Ask LH: Can I Renegotiate My Car Loan?

Dear Lifehacker, I bought a new car last year, and got financed by the dealer at about 6 per cent, which at the time I thought was good. I noticed they are now having a sale with 1 per cent finance. Is it too early to try and renegotiate my loan? Thanks, Over Charged

Car sale picture from Shutterstock

Dear OC,

Our golden rule for consumers is a simple one: it never hurts to ask. The worst that can happen is that the provider will say no.

Having said that, we suspect very much that the answer will be 'no' in this case. Market conditions were different six months ago, and 6 per cent may well have represented the best available rate for financing at the time. You signed a contract for a loan, and you have to honour that contract at the agreed rate. (That makes for a different situation to buying something outright and then seeing it on sale just a week or two later.)

Yes, the interest rate has changed for more recent purchasers, but that's often what happens. Overall interest rates move frequently, but those which apply to fixed-rate loans don't. The lesson? Before you sign any form of loan contract, you have to be happy that it represents a reasonable deal from your perspective for the length of the contract. It isn't a shiftable entity.

Some other related observations:

  • While you sourced your finance through a car dealer, they're almost certainly acting as an agent for a finance company, and their ability to actually change any of those details is likely to be non-existent as a result.
  • That lack of flexibility means dealers are rarely the cheapest source of finance for a car purchase. Shop around before signing up and see if you can get a better interest rate from a bank or credit union. Ideally, do this before you start shopping for the car; that way, you'll know your budget before you begin and won't be tempted to spend more through high-pressure sales tactics.
  • The small print on the '1% deal' might be quite different to what you're already signed up for; for instance, I wouldn't be surprised if the rate only applies for a limited period, after which it could jump up to a much higher level. Other sneaky details to check for: high loan establishment fees or service charges. It's also possible the 1 per cent arrangement only applies to particular models.

Again: asking won't result in higher repayments, so you may as well try. But don't be disappointed if the result is no change.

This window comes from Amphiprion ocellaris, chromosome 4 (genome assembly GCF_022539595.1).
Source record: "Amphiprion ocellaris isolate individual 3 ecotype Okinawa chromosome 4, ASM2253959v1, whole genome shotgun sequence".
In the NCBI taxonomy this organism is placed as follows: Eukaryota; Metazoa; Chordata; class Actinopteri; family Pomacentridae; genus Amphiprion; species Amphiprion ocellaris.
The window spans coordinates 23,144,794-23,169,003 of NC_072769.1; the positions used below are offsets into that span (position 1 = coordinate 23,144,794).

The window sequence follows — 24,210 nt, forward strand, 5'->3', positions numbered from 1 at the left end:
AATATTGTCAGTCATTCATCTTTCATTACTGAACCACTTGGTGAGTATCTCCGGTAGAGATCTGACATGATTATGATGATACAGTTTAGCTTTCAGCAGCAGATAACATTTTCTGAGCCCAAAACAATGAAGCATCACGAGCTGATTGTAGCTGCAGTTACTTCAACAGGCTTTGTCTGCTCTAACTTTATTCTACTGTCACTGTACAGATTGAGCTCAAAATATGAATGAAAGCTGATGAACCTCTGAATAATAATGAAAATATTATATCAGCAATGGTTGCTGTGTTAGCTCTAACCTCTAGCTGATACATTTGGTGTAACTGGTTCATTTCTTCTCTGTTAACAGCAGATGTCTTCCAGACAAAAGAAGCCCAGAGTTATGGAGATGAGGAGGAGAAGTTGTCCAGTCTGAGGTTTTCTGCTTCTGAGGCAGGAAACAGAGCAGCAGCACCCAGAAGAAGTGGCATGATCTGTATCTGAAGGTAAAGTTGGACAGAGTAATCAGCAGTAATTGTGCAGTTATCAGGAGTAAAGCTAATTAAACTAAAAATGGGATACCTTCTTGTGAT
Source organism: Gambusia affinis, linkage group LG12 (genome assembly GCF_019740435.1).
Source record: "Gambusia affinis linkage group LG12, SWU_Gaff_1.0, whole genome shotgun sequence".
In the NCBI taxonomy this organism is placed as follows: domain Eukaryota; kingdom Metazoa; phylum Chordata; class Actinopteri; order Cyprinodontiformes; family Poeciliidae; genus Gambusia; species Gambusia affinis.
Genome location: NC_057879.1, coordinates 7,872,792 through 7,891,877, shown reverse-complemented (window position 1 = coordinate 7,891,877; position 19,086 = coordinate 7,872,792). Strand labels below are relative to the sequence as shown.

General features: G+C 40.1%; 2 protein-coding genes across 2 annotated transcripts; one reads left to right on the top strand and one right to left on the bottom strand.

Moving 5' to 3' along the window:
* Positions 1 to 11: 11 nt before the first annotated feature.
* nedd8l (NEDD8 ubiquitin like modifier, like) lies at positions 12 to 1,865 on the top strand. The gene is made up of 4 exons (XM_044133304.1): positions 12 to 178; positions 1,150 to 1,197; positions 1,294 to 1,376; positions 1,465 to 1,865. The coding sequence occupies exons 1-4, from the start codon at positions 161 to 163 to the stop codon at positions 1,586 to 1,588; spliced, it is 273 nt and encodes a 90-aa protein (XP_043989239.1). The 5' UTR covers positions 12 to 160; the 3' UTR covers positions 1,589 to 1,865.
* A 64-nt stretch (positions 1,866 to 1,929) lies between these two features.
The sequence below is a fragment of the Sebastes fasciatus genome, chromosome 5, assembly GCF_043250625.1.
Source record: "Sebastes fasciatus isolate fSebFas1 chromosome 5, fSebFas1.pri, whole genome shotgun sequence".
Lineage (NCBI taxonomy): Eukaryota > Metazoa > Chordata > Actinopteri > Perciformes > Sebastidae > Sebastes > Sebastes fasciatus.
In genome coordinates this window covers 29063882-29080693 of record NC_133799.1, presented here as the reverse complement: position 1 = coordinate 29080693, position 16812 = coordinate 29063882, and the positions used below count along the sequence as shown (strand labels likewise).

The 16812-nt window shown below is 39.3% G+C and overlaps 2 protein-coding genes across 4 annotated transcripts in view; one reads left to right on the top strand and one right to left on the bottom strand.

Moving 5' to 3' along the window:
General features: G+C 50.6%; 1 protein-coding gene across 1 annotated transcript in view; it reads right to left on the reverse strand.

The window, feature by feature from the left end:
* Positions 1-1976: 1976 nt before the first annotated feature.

Cheers Lifehacker

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Comments

    The 1% finance rates are a result of the car manufacturers paying a bonus to the finance company instead of to the dealer. The dealer would traditionally use this money to reduce the price of the car so you generally end up in a situation where the repayments are about the same on a 1% loan as a 7% loan at a reduced purchase price. The other thing to watch out for is that car dealers aren't subject to the same disclosure requirements as banks and finance brokers at the moment so it is very easy for them to manipulate the commissions built into the loan but to still quote base interest rates. I've seen this many times - the best way to shop around car loans is to compare repayments.

      From someone who worked in car finance until very recently;
      A) 6% is a very, very good rate
      B) Under the NCCP Act, Dealers as finance representatives are subject to the same disclosure and reasonable lending requirements as the rest of the finance industry. You will get a Loan Offer from the financier which outlines all the figures so there's no use in a dealer trying to manipulate them.

    Very rare to get a bank or CU to give you less than 6% on a depreciating asset. The trick to a lot of these 1% deals is they're 2012 stock or high volume models

    Sorry to hear that you missed out on a great car financing deal just by a little while! But like what the original answer said - it never hurts to ask! I personally think that it's a good idea to keep your eyes open for more that might come along your way because of changes in the market too.

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